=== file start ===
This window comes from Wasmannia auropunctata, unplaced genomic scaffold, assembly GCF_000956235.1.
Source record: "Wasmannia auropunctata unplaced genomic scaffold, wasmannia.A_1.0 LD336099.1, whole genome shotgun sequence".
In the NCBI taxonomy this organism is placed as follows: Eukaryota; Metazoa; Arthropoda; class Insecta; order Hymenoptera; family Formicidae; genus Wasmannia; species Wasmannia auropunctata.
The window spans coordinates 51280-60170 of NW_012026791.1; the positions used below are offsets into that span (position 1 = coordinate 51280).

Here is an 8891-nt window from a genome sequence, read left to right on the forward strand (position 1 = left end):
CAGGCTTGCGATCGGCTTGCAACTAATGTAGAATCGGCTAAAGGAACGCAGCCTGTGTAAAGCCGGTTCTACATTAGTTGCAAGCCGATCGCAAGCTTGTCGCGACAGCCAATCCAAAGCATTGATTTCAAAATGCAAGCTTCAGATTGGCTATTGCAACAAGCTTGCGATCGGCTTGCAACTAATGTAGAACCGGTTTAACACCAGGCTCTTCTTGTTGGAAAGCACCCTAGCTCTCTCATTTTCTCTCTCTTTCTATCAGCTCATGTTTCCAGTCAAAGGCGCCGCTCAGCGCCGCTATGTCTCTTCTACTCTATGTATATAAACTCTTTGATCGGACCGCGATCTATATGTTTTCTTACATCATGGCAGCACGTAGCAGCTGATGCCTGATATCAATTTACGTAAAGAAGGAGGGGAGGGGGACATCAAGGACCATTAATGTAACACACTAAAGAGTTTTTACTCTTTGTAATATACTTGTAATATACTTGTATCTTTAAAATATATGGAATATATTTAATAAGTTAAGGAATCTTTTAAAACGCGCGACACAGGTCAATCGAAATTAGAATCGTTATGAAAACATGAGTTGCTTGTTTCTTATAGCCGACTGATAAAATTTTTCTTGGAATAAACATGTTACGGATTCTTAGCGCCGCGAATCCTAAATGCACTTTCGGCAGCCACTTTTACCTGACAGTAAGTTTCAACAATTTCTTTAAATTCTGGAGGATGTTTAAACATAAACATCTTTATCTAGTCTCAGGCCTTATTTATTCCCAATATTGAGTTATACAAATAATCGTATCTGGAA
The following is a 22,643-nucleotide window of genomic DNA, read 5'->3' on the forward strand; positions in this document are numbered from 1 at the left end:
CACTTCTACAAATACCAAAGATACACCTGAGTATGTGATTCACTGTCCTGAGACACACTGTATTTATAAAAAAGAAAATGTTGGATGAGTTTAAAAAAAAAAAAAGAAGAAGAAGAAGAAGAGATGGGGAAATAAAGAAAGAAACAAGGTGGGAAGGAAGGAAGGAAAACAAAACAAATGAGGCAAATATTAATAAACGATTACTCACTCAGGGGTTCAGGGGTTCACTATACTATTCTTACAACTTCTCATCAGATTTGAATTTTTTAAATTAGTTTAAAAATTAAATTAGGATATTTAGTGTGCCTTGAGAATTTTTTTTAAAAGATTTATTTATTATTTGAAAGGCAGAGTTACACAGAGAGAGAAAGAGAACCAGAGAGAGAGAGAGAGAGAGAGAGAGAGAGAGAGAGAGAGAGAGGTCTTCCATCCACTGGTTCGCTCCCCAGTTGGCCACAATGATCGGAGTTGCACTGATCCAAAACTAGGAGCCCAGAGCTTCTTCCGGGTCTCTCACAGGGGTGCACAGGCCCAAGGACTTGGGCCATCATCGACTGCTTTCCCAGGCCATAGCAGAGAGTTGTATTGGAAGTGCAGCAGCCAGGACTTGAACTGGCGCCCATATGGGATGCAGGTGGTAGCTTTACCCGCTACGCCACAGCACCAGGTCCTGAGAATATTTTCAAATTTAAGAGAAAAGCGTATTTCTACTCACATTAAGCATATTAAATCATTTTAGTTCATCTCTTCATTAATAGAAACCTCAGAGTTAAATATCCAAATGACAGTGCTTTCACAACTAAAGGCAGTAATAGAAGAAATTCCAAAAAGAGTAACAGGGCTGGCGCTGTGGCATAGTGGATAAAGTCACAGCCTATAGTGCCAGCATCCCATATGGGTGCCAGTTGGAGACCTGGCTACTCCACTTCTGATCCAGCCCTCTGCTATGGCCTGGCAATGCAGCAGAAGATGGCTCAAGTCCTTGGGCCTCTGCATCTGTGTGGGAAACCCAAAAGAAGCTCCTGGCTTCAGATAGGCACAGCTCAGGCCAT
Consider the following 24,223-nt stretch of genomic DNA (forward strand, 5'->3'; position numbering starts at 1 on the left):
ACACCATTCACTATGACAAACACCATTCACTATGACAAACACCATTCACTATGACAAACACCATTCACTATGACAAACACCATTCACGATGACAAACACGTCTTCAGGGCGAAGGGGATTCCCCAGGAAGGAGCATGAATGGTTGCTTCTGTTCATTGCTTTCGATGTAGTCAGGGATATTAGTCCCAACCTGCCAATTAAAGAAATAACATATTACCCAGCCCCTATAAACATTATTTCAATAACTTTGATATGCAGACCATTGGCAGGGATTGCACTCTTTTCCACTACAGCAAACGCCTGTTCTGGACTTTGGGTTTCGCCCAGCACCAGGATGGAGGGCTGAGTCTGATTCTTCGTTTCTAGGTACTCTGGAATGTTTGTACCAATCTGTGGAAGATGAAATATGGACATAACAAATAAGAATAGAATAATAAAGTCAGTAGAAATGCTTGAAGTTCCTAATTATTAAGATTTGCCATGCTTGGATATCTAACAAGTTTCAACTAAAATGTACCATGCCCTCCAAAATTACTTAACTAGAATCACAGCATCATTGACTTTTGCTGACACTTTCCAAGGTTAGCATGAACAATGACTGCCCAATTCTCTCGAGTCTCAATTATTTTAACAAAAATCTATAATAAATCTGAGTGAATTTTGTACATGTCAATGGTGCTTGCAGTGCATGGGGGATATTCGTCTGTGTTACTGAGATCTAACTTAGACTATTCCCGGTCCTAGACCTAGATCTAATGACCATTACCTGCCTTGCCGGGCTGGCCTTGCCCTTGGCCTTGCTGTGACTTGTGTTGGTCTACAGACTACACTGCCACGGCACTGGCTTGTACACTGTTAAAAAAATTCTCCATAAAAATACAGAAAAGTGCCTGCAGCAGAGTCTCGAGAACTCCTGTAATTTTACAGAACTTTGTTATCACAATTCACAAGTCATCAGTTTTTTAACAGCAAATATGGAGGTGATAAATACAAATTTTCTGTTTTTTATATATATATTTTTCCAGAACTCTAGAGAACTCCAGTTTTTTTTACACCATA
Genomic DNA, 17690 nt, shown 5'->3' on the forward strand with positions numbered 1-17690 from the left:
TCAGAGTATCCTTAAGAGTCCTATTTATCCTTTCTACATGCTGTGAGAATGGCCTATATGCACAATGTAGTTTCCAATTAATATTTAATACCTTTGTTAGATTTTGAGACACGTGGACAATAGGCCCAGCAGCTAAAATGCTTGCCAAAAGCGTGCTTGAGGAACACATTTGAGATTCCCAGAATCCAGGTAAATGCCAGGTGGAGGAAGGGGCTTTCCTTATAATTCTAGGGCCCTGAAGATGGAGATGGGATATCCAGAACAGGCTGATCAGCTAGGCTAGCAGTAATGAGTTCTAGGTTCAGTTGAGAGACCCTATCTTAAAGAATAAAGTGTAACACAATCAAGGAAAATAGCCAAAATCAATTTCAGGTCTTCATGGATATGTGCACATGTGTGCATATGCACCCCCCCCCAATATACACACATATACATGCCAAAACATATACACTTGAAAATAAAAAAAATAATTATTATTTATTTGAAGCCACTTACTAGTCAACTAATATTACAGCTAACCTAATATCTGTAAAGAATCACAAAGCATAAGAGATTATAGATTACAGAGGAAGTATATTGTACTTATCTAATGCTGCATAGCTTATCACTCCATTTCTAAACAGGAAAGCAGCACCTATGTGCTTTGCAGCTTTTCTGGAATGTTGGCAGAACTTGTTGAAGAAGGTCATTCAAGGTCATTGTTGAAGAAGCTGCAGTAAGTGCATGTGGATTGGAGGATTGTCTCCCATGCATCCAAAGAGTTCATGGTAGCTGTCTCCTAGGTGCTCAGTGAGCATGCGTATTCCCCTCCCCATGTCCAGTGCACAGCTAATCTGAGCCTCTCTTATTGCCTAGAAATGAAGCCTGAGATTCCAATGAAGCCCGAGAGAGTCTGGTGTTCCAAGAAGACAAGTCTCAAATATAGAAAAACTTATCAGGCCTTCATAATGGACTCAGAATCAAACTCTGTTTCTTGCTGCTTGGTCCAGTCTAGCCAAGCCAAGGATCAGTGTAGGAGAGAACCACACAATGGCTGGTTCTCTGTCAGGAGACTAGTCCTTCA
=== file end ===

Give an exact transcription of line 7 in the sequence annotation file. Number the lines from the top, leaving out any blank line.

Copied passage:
The following is a 22,643-nucleotide window of genomic DNA, read 5'->3' on the forward strand; positions in this document are numbered from 1 at the left end: